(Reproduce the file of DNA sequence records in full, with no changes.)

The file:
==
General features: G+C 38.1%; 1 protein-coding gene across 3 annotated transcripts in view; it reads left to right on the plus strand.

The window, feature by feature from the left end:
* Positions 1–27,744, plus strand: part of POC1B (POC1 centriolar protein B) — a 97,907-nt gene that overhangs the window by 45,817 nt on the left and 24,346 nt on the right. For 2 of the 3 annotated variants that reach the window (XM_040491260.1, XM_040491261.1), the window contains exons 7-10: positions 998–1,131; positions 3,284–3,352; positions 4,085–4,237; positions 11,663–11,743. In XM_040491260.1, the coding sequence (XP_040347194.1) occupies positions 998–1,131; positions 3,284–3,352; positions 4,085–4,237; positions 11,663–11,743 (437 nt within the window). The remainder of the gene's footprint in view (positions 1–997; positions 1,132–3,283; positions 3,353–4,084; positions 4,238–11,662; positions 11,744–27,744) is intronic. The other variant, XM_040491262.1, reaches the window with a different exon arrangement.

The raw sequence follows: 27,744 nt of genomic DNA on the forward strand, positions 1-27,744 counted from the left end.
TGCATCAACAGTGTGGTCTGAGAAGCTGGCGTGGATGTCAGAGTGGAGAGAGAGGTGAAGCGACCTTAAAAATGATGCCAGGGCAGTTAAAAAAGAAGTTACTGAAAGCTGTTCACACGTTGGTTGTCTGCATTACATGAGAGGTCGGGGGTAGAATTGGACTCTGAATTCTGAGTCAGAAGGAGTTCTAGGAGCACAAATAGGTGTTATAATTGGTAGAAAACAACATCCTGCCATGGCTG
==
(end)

General features: G+C 38.1%; 1 protein-coding gene across 3 annotated transcripts in view; it reads left to right on the plus strand.

The window, feature by feature from the left end:
* Positions 1–27,744, plus strand: part of POC1B (POC1 centriolar protein B) — a 97,907-nt gene that overhangs the window by 45,817 nt on the left and 24,346 nt on the right. For 2 of the 3 annotated variants that reach the window (XM_040491260.1, XM_040491261.1), the window contains exons 7-10: positions 998–1,131; positions 3,284–3,352; positions 4,085–4,237; positions 11,663–11,743. In XM_040491260.1, the coding sequence (XP_040347194.1) occupies positions 998–1,131; positions 3,284–3,352; positions 4,085–4,237; positions 11,663–11,743 (437 nt within the window). The remainder of the gene's footprint in view (positions 1–997; positions 1,132–3,283; positions 3,353–4,084; positions 4,238–11,662; positions 11,744–27,744) is intronic. The other variant, XM_040491262.1, reaches the window with a different exon arrangement.

The raw sequence follows: 27,744 nt of genomic DNA on the forward strand, positions 1-27,744 counted from the left end.
TGCATCAACAGTGTGGTCTGAGAAGCTGGCGTGGATGTCAGAGTGGAGAGAGAGGTGAAGCGACCTTAAAAATGATGCCAGGGCAGTTAAAAAAGAAGTTACTGAAAGCTGTTCACACGTTGGTTGTCTGCATTACATGAGAGGTCGGGGGTAGAATTGGACTCTGAATTCTGAGTCAGAAGGAGTTCTAGGAGCACAAATAGGTGTTATAATTGGTAGAAAACAACATCCTGCCATGGCTG